Mr. WOODWARD: Well they call them myths, which is a very interesting formulation.

NORRIS: Myth? The use of that word?

Mr. WOODWARD: Well, it's not a denial. It says there's a myth.

NORRIS: Well one of the myths that they note is the charge that the administration consistently withheld troubling news about Iraq from the public and also from lawmakers here in Washington, D.C. You say that the White House avoided telling the truth. Are you saying that they've lied to the public and to fellow lawmakers?

Mr. WOODWARD: It's not a word I use. What I do is set out what's in the secret reports and what was said publicly and there's a contradiction. The president last spring was saying the terrorists are in retreat. That means that we're winning. They're getting less violent, or somehow they're retreating. And the secret reports around the same time say not only is it going to continue, the level of violence in Iraq, but it's going to get worse in 2007.

NORRIS: You're talking about May 2006 now?

Mr. WOODWARD: That's correct, yes. And that is a disparity.

NORRIS: The White House came back and said that yes, the president did repeatedly warn the public though that there's tough going, that this is a -

Mr. WOODWARD: But there's a difference between saying tough going and they're in retreat. Tough going means just what it says. Retreat means just what it says. And they're not the same. And they quote extensively from his Chicago speech where he did say it was hard, but they leave out the quote which he said that the terrorists are in retreat. Well, secret intelligence says the exact opposite.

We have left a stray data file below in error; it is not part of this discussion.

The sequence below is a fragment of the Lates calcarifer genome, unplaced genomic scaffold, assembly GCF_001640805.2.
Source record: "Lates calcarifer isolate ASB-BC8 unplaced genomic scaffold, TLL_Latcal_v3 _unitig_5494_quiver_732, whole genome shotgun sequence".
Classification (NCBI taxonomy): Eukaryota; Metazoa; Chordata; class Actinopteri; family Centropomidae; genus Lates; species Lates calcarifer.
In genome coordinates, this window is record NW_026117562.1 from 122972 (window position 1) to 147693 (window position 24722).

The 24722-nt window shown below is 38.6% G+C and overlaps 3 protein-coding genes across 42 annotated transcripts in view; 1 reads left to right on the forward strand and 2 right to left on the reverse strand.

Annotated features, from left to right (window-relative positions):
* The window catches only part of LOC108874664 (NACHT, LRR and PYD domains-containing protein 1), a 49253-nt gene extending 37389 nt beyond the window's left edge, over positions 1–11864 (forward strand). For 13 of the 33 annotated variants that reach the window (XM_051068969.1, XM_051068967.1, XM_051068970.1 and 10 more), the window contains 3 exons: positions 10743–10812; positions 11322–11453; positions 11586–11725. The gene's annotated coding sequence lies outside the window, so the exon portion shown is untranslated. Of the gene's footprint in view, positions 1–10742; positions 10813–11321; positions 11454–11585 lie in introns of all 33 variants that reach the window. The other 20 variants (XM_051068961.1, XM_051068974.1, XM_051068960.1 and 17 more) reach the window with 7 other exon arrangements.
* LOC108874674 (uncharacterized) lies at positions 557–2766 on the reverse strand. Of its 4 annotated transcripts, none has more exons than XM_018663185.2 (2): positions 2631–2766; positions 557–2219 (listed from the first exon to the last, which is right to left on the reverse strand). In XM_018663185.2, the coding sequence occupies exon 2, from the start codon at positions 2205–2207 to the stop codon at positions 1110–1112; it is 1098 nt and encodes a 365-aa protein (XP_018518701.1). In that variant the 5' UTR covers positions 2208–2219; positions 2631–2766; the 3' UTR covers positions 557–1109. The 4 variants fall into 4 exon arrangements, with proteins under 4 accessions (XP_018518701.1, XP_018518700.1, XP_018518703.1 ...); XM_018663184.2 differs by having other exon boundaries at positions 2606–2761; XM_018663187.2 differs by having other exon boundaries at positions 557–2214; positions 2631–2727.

NORRIS: You've mentioned that there are things that you learned in the course of reporting this book that you wish you would have known earlier. What things, what are you talking about?

Mr. WOODWARD: You don't wanna get me going.

NORRIS: I put the nickel in. So let's hear.

Mr. WOODWARD: Okay, good. I mean, first of all, my assistant, Bill Murphy, got the war diary of General Spider Marks. Before the invasion, he was the one who had the responsibility for finding weapons of mass destruction. And the war diary shows that General Marks had all kinds of doubts about whether WMD was in specific places.

He told his superior, four star generals, that he could not prove that WMD existed anyplace. In the reporting on this, it turns out that Don Rumsfeld, also in October '02, wrote a secret memo listing the 29 things that could go wrong in Iraq. And item 13 is we may not find weapons of mass destruction on th ground.

So here we have the guy at the top and the general in charge of intelligence having the same doubts. And they never married up. There was a not a system to test whether all of the alleged evidence we had about WMD was true. And you know, that was the reason for going to war.

Now I wish I'd known thatin October of 2002. Unfortunately, I didn't.

NORRIS: Bob, thank you for coming in.

Mr. WOODWARD: Thank you.

NORRIS: Bob Woodward. His latest book is called State of Denial: Bush at War, Part III.

Copyright © 2006 NPR. All rights reserved. Visit our website terms of use and permissions pages at www.npr.org for further information.

NPR transcripts are created on a rush deadline by Verb8tm, Inc., an NPR contractor, and produced using a proprietary transcription process developed with NPR. This text may not be in its final form and may be updated or revised in the future. Accuracy and availability may vary. The authoritative record of NPR’s programming is the audio record.